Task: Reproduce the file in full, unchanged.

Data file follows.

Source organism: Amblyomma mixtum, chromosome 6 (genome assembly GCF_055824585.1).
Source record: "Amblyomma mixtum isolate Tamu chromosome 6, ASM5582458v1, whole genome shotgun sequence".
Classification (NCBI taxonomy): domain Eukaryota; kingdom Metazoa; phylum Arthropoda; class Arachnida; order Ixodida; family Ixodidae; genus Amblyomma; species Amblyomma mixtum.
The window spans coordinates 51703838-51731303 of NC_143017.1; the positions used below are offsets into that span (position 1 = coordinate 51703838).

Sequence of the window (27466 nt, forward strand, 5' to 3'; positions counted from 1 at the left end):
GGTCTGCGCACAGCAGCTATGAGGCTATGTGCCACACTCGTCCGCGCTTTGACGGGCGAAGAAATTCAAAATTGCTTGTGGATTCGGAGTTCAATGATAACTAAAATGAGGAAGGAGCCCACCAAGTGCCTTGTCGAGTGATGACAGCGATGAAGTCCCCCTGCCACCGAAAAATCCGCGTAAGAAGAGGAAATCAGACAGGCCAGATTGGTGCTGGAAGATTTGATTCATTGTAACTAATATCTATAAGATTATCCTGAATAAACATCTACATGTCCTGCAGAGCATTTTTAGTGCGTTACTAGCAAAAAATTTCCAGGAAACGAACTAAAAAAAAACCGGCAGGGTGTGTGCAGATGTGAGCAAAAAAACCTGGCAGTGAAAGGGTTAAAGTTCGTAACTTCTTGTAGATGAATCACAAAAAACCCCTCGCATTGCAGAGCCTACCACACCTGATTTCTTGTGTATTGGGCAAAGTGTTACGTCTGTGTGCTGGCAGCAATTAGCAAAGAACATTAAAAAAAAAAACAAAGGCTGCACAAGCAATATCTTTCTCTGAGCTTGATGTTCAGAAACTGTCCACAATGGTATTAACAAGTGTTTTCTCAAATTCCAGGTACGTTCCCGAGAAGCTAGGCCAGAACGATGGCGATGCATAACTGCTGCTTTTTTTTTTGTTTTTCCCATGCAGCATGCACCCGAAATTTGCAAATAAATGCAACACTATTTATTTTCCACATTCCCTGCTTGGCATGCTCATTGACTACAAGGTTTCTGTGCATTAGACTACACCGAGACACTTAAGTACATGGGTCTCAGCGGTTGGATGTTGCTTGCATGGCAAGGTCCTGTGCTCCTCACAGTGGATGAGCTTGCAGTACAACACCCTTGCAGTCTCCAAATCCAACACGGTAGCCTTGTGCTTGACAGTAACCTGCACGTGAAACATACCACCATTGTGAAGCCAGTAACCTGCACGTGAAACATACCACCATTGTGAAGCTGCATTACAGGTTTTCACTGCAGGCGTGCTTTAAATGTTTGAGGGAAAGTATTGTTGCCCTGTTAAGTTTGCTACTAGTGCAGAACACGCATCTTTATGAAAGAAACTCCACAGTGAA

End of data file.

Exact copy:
Source organism: Amblyomma mixtum, chromosome 6 (genome assembly GCF_055824585.1).
Source record: "Amblyomma mixtum isolate Tamu chromosome 6, ASM5582458v1, whole genome shotgun sequence".
Classification (NCBI taxonomy): domain Eukaryota; kingdom Metazoa; phylum Arthropoda; class Arachnida; order Ixodida; family Ixodidae; genus Amblyomma; species Amblyomma mixtum.
The window spans coordinates 51703838-51731303 of NC_143017.1; the positions used below are offsets into that span (position 1 = coordinate 51703838).

Sequence of the window (27466 nt, forward strand, 5' to 3'; positions counted from 1 at the left end):
GGTCTGCGCACAGCAGCTATGAGGCTATGTGCCACACTCGTCCGCGCTTTGACGGGCGAAGAAATTCAAAATTGCTTGTGGATTCGGAGTTCAATGATAACTAAAATGAGGAAGGAGCCCACCAAGTGCCTTGTCGAGTGATGACAGCGATGAAGTCCCCCTGCCACCGAAAAATCCGCGTAAGAAGAGGAAATCAGACAGGCCAGATTGGTGCTGGAAGATTTGATTCATTGTAACTAATATCTATAAGATTATCCTGAATAAACATCTACATGTCCTGCAGAGCATTTTTAGTGCGTTACTAGCAAAAAATTTCCAGGAAACGAACTAAAAAAAAACCGGCAGGGTGTGTGCAGATGTGAGCAAAAAAACCTGGCAGTGAAAGGGTTAAAGTTCGTAACTTCTTGTAGATGAATCACAAAAAACCCCTCGCATTGCAGAGCCTACCACACCTGATTTCTTGTGTATTGGGCAAAGTGTTACGTCTGTGTGCTGGCAGCAATTAGCAAAGAACATTAAAAAAAAAAACAAAGGCTGCACAAGCAATATCTTTCTCTGAGCTTGATGTTCAGAAACTGTCCACAATGGTATTAACAAGTGTTTTCTCAAATTCCAGGTACGTTCCCGAGAAGCTAGGCCAGAACGATGGCGATGCATAACTGCTGCTTTTTTTTTTGTTTTTCCCATGCAGCATGCACCCGAAATTTGCAAATAAATGCAACACTATTTATTTTCCACATTCCCTGCTTGGCATGCTCATTGACTACAAGGTTTCTGTGCATTAGACTACACCGAGACACTTAAGTACATGGGTCTCAGCGGTTGGATGTTGCTTGCATGGCAAGGTCCTGTGCTCCTCACAGTGGATGAGCTTGCAGTACAACACCCTTGCAGTCTCCAAATCCAACACGGTAGCCTTGTGCTTGACAGTAACCTGCACGTGAAACATACCACCATTGTGAAGCCAGTAACCTGCACGTGAAACATACCACCATTGTGAAGCTGCATTACAGGTTTTCACTGCAGGCGTGCTTTAAATGTTTGAGGGAAAGTATTGTTGCCCTGTTAAGTTTGCTACTAGTGCAGAACACGCATCTTTATGAAAGAAACTCCACAGTGAA